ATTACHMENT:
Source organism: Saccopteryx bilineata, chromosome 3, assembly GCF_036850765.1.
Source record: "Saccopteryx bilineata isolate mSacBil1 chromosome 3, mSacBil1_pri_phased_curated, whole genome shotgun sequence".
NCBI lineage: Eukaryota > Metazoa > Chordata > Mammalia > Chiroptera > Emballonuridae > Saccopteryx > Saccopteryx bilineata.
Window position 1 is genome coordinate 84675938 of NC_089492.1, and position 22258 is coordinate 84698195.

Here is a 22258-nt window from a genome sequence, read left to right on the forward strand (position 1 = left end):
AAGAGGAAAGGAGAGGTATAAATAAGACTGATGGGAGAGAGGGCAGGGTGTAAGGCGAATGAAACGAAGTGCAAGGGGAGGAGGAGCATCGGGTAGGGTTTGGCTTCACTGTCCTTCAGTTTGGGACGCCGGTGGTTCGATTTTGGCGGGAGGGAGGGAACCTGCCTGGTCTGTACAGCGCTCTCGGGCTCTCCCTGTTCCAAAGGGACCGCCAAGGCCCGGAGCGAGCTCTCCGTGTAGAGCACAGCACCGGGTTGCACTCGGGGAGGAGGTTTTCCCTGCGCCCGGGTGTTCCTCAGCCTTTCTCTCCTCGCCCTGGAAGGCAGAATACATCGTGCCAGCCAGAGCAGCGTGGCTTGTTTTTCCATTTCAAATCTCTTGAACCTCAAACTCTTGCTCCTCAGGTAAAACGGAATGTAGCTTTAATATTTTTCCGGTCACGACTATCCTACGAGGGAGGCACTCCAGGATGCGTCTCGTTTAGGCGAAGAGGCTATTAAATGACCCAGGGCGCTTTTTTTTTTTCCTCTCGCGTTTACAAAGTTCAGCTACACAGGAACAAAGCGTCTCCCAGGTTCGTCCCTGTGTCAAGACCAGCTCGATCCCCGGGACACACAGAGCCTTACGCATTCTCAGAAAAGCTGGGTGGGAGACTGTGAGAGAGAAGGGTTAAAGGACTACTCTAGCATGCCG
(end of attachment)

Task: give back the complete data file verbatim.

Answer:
Source organism: Saccopteryx bilineata, chromosome 3, assembly GCF_036850765.1.
Source record: "Saccopteryx bilineata isolate mSacBil1 chromosome 3, mSacBil1_pri_phased_curated, whole genome shotgun sequence".
NCBI lineage: Eukaryota > Metazoa > Chordata > Mammalia > Chiroptera > Emballonuridae > Saccopteryx > Saccopteryx bilineata.
Window position 1 is genome coordinate 84675938 of NC_089492.1, and position 22258 is coordinate 84698195.

Here is a 22258-nt window from a genome sequence, read left to right on the forward strand (position 1 = left end):
AAGAGGAAAGGAGAGGTATAAATAAGACTGATGGGAGAGAGGGCAGGGTGTAAGGCGAATGAAACGAAGTGCAAGGGGAGGAGGAGCATCGGGTAGGGTTTGGCTTCACTGTCCTTCAGTTTGGGACGCCGGTGGTTCGATTTTGGCGGGAGGGAGGGAACCTGCCTGGTCTGTACAGCGCTCTCGGGCTCTCCCTGTTCCAAAGGGACCGCCAAGGCCCGGAGCGAGCTCTCCGTGTAGAGCACAGCACCGGGTTGCACTCGGGGAGGAGGTTTTCCCTGCGCCCGGGTGTTCCTCAGCCTTTCTCTCCTCGCCCTGGAAGGCAGAATACATCGTGCCAGCCAGAGCAGCGTGGCTTGTTTTTCCATTTCAAATCTCTTGAACCTCAAACTCTTGCTCCTCAGGTAAAACGGAATGTAGCTTTAATATTTTTCCGGTCACGACTATCCTACGAGGGAGGCACTCCAGGATGCGTCTCGTTTAGGCGAAGAGGCTATTAAATGACCCAGGGCGCTTTTTTTTTTTCCTCTCGCGTTTACAAAGTTCAGCTACACAGGAACAAAGCGTCTCCCAGGTTCGTCCCTGTGTCAAGACCAGCTCGATCCCCGGGACACACAGAGCCTTACGCATTCTCAGAAAAGCTGGGTGGGAGACTGTGAGAGAGAAGGGTTAAAGGACTACTCTAGCATGCCG